Death of a Poet

It is the poet’s coffin
brought again
to the top of the tree,
that shadows the stream.
Blurry shadow –
surely it is a coffin?!
Or a force!
Or a cloud!
Crows are following it,
surely it is a casket!
Or perhaps a cliff
covered with snow.

Tonight who will guard it?
What a beautiful night,
the stars filling the sky.
No fear in this winter night
So who will guard it?
Only for tonight,
from this mountain, he will leave.
We face a big river
the water rises to our waists.
We cross the river.
He disappears in the eternity valley,
never to see his figure again.


~ Jalal Barzanji

Jalal BarzAnji, poet and journalist, originally from Kurdistan, north of Iraq, started writing in 1970. He has published five collections of poetry in Iraq with great difficulty. He came to Canada in 1998, and served as Edmonton’s first PEN Writer-In Exile in 2007-2008.

“Home is a place where you feel no exile; in exile, you are always remembering the past, when you are at home you live in the present. Home is a place of ultimate freedom, a place of calm and serenity. Home can be a house, a street, a city, or a country. Having two separate homes can force your imagination to create a home of your own; that is the home I love.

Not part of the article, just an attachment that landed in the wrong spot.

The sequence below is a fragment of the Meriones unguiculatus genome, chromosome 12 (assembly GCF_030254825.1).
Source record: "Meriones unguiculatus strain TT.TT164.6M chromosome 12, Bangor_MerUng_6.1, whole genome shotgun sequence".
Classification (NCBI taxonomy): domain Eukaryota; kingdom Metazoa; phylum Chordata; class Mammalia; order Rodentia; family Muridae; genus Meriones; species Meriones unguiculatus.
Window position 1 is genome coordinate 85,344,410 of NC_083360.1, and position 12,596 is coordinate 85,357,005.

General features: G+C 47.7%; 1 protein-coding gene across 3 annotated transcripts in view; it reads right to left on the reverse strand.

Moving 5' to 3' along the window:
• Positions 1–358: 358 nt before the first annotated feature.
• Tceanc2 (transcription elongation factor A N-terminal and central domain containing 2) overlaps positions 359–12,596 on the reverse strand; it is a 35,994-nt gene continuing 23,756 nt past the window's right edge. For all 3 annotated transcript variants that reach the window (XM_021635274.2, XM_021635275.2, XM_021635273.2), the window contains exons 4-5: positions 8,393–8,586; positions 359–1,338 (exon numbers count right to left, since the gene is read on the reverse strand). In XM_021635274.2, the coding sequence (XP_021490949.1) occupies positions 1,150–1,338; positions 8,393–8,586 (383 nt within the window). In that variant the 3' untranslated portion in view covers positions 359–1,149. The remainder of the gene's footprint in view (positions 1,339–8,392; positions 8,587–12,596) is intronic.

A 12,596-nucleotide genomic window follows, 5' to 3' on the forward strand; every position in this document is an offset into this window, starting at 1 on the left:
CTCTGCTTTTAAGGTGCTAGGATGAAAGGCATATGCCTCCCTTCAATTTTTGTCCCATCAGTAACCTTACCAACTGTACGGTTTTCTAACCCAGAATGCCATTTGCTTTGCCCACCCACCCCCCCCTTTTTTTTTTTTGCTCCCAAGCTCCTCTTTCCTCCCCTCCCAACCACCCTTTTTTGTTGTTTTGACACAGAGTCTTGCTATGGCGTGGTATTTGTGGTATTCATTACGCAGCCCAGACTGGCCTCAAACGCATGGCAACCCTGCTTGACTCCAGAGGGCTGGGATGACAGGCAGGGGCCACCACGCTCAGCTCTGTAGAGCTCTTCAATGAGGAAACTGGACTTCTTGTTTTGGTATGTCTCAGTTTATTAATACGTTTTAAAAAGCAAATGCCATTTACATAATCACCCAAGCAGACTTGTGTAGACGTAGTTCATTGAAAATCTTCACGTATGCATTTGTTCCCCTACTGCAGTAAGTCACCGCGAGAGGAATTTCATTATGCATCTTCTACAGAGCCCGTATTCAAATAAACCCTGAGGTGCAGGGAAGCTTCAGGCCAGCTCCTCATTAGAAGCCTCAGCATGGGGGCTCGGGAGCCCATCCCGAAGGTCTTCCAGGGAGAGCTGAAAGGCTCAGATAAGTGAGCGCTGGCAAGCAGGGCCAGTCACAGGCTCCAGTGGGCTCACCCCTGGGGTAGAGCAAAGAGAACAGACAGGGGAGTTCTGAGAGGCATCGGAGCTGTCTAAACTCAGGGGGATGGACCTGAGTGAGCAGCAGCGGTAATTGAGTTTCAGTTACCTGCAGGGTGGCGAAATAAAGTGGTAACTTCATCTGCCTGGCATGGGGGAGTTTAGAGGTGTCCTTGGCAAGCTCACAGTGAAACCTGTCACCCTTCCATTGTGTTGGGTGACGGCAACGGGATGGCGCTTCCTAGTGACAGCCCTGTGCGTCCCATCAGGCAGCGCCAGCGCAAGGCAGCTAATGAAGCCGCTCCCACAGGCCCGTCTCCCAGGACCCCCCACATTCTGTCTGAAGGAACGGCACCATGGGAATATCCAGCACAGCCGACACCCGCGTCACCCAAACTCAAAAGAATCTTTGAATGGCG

My writing evolves, bringing back to life the things I see in my dreams, the things I feel in my soul, that I miss. The process of writing a poem for me first begins inside, and then I attempt to bring what I feel inside into words, the process of creating beauty that we all feel around us. That is the difficult part, putting it into words.”

Editor’s note: This poem is from Home and Away – a sequel to the bestselling Writing the Land (2007). Look for one poet to be featured each day as Alberta poets ponder the question “what is home?” and explore our complex relationship with working on, living with, exploiting and protecting our land and our home. For more information about the project, click here.

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